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The Harvest Herald Newsletter



Click here for the current NOVEMBER 2017 issue


 Read December’s Full Health Article Below  



Mindfulness is a way to be open and aware of what is happening in the moment, being present both internally and externally. Mindfulness has been shown to improve relationship satisfaction, reduce situational stress, and increase empathy. Mindful practices help reduce internal stress and anxiety.  Though the holiday season is a time of joy and family gatherings, it can also be a time of stress.  Instead of being overwhelmed or exhausted by the many demands of the holidays, it can be a different experience, one involving more “being” and less “doing”. The results could mean connecting more fully with your holiday experiences and your life in general as you begin to feel more alive and present.

1) Practice active listening.  Active listening works best when you minimize distractions, so put away your smartphone, turn off the TV, and turn down the music so that you can hear what people are saying. Acknowledge and encourage people to communicate by giving a simple nod or smile and respond by engaging directly with what they said.

2) Be open to the emotions of others. By being attentive and receptive to the people around you, you can increase your ability to connect. Observe how people are feeling during the holidays, and be open to communication of those feelings.

3) Be open to a range of emotions in yourself. Holidays can bring up a whole host of different emotions, and not all of them happy or celebratory.  You might experience difficult feelings, especially when loved ones are absent, so allow yourself to make space and acknowledge whatever emotions come up for you rather than try to get rid of them.

4) Let go of old habits or patterns that might be holding you back. Holidays come with traditions and memories but sometimes, old patterns can perpetuate negativity.  Notice thoughts and feelings that are happening now, and try to be curious about what is happening, rather than being stuck in thoughts or feelings you might be carrying from the past.

5) Expand how you communicate care. The holidays often means gift-giving for many cultures, though there are many other ways of showing that you care.  Are there additional ways to show that feeling or care, such as spending quality time, expressing how you feel about them directly, or doing something nice and supportive?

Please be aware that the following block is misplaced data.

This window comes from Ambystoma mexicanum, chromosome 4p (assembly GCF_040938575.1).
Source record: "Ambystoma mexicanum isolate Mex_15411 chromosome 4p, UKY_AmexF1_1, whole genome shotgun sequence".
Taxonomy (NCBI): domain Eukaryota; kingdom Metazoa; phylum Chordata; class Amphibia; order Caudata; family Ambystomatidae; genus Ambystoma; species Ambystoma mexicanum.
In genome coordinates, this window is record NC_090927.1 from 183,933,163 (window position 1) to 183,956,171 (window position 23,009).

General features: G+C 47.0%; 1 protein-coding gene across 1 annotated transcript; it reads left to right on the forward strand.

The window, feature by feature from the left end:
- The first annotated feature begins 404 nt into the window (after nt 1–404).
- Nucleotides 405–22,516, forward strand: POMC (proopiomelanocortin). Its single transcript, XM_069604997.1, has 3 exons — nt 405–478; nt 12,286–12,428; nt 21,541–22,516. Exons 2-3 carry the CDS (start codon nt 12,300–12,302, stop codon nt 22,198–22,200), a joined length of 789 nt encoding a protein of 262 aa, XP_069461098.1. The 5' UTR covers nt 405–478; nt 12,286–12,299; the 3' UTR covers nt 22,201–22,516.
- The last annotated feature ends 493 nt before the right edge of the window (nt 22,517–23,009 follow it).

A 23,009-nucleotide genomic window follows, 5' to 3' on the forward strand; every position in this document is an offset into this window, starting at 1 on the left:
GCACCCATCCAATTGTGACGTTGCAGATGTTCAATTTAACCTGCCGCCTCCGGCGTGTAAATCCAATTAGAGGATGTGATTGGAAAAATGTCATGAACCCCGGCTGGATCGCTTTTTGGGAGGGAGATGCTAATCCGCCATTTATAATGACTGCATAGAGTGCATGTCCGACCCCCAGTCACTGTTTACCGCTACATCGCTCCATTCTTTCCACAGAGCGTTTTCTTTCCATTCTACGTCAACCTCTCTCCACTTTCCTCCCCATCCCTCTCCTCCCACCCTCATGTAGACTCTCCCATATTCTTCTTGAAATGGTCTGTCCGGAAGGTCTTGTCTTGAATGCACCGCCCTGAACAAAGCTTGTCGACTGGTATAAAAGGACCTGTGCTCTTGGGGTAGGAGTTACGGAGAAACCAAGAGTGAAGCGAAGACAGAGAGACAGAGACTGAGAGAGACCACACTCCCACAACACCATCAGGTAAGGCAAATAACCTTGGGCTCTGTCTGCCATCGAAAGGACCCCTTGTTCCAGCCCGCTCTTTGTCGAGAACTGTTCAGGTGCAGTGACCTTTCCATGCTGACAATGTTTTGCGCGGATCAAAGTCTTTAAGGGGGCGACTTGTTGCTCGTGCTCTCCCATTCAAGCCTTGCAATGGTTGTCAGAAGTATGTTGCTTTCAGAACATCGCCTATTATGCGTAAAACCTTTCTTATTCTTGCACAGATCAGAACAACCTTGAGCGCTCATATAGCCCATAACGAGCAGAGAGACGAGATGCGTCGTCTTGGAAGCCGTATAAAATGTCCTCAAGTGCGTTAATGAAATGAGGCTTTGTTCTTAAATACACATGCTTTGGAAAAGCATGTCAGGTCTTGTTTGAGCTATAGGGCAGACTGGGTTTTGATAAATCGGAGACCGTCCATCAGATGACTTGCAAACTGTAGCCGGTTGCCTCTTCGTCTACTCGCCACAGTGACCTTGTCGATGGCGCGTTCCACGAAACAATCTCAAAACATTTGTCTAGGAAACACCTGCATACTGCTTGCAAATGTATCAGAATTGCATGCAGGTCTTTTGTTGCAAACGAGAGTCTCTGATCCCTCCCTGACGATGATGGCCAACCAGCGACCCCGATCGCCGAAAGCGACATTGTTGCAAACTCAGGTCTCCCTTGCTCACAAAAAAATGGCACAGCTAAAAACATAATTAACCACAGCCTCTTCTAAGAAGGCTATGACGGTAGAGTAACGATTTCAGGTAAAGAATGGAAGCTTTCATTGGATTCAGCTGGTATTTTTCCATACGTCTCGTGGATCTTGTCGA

6) Let go of judgment—both for yourself and others. Conflict with family and friends during the holidays can lead to judgment and self-criticism.  Take a step back and try to loosen those feelings and even if it’s hard to let go of criticism completely, simply notice when it is happening without entangling yourself in those thoughts  and give yourself distance from the feeling.

7) Balance the obligations with awareness of your own needs. Holiday obligations can be important but operating on obligations alone and trying to please everyone’s expectations can lead to resentment and burnout. Rather than focus solely on planning the perfect dinner or getting perfect gift, observe how these expectations affect you. Make sure to take the time and space you need to nourish yourself in the meantime.

8) Practice self-compassionDuring a busy holiday season, don’t forget to take care of yourself and be good to yourself. Get regular sleep and exercise, and take time to do relaxing or fun things so that you can recharge.

Resource:  Mindful, December 2010; Psychology Today Blog 2016


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The Harvest Herald Newsletter Archive:

• August 2017
• July 2017
• June 2017
•  May 2017
• April 2017

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